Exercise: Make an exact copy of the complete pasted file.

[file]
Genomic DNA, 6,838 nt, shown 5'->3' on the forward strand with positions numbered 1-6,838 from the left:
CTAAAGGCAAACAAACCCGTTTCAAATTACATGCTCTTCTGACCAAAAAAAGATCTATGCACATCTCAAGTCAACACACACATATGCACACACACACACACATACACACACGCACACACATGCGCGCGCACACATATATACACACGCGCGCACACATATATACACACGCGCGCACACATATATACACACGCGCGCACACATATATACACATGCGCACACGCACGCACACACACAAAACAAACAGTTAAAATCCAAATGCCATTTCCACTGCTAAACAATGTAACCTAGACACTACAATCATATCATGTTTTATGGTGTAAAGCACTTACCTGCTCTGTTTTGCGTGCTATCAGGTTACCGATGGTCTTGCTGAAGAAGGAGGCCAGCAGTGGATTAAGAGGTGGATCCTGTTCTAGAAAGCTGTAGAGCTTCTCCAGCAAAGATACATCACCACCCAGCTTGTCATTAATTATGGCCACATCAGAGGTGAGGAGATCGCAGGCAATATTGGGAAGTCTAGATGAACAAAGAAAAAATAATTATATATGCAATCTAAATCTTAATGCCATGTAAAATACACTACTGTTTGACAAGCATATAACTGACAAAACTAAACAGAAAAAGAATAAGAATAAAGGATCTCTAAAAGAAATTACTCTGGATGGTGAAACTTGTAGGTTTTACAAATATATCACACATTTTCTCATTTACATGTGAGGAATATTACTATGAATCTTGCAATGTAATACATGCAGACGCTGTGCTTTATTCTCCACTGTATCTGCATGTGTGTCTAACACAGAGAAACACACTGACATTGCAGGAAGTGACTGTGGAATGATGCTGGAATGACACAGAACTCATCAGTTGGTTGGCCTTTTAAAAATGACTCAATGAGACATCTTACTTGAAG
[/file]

Genomic DNA, 6,838 nt, shown 5'->3' on the forward strand with positions numbered 1-6,838 from the left:
CTAAAGGCAAACAAACCCGTTTCAAATTACATGCTCTTCTGACCAAAAAAAGATCTATGCACATCTCAAGTCAACACACACATATGCACACACACACACACATACACACACGCACACACATGCGCGCGCACACATATATACACACGCGCGCACACATATATACACACGCGCGCACACATATATACACACGCGCGCACACATATATACACATGCGCACACGCACGCACACACACAAAACAAACAGTTAAAATCCAAATGCCATTTCCACTGCTAAACAATGTAACCTAGACACTACAATCATATCATGTTTTATGGTGTAAAGCACTTACCTGCTCTGTTTTGCGTGCTATCAGGTTACCGATGGTCTTGCTGAAGAAGGAGGCCAGCAGTGGATTAAGAGGTGGATCCTGTTCTAGAAAGCTGTAGAGCTTCTCCAGCAAAGATACATCACCACCCAGCTTGTCATTAATTATGGCCACATCAGAGGTGAGGAGATCGCAGGCAATATTGGGAAGTCTAGATGAACAAAGAAAAAATAATTATATATGCAATCTAAATCTTAATGCCATGTAAAATACACTACTGTTTGACAAGCATATAACTGACAAAACTAAACAGAAAAAGAATAAGAATAAAGGATCTCTAAAAGAAATTACTCTGGATGGTGAAACTTGTAGGTTTTACAAATATATCACACATTTTCTCATTTACATGTGAGGAATATTACTATGAATCTTGCAATGTAATACATGCAGACGCTGTGCTTTATTCTCCACTGTATCTGCATGTGTGTCTAACACAGAGAAACACACTGACATTGCAGGAAGTGACTGTGGAATGATGCTGGAATGACACAGAACTCATCAGTTGGTTGGCCTTTTAAAAATGACTCAATGAGACATCTTACTTGAAG